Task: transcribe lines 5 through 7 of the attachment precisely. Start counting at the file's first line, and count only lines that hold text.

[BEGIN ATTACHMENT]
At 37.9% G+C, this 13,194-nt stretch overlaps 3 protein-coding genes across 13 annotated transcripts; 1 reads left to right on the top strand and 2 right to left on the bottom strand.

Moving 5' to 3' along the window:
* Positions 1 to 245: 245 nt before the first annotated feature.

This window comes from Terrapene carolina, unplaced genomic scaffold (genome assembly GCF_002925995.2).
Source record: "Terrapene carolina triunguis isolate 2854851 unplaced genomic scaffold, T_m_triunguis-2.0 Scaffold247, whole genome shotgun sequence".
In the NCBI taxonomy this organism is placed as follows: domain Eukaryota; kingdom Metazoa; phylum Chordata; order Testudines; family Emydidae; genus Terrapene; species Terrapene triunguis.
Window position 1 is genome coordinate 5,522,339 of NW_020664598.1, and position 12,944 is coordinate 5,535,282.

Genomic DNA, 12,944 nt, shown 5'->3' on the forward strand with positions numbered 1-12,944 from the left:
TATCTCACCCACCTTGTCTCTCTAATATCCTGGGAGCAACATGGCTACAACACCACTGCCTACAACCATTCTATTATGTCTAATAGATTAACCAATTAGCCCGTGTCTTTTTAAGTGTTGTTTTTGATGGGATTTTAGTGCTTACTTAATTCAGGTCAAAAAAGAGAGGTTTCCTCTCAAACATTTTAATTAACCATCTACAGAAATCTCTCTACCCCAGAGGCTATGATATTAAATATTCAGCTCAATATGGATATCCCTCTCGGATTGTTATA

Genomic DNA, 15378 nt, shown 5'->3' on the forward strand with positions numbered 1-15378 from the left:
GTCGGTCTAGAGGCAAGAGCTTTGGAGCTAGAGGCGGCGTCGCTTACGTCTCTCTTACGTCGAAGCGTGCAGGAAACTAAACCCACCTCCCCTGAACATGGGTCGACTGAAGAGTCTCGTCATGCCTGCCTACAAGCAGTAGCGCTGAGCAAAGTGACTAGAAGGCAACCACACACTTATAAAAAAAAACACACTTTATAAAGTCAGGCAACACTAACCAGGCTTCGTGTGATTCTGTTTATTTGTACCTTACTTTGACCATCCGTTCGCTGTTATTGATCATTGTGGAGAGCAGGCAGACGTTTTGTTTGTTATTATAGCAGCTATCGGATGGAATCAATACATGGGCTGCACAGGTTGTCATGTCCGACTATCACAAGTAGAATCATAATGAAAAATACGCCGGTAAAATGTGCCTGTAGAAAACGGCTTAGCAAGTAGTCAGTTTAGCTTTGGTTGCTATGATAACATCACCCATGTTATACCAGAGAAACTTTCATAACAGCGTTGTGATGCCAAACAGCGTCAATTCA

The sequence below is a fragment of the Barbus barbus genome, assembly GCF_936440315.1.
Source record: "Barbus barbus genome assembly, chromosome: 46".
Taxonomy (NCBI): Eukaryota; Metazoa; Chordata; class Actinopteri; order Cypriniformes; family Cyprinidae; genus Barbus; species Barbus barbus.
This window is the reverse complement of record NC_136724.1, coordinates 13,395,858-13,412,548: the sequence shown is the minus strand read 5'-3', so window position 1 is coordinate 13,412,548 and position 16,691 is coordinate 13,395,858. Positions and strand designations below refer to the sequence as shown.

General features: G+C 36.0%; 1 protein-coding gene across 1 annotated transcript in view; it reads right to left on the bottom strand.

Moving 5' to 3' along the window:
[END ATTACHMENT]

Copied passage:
Source record: "Terrapene carolina triunguis isolate 2854851 unplaced genomic scaffold, T_m_triunguis-2.0 Scaffold247, whole genome shotgun sequence".
In the NCBI taxonomy this organism is placed as follows: domain Eukaryota; kingdom Metazoa; phylum Chordata; order Testudines; family Emydidae; genus Terrapene; species Terrapene triunguis.
Window position 1 is genome coordinate 5,522,339 of NW_020664598.1, and position 12,944 is coordinate 5,535,282.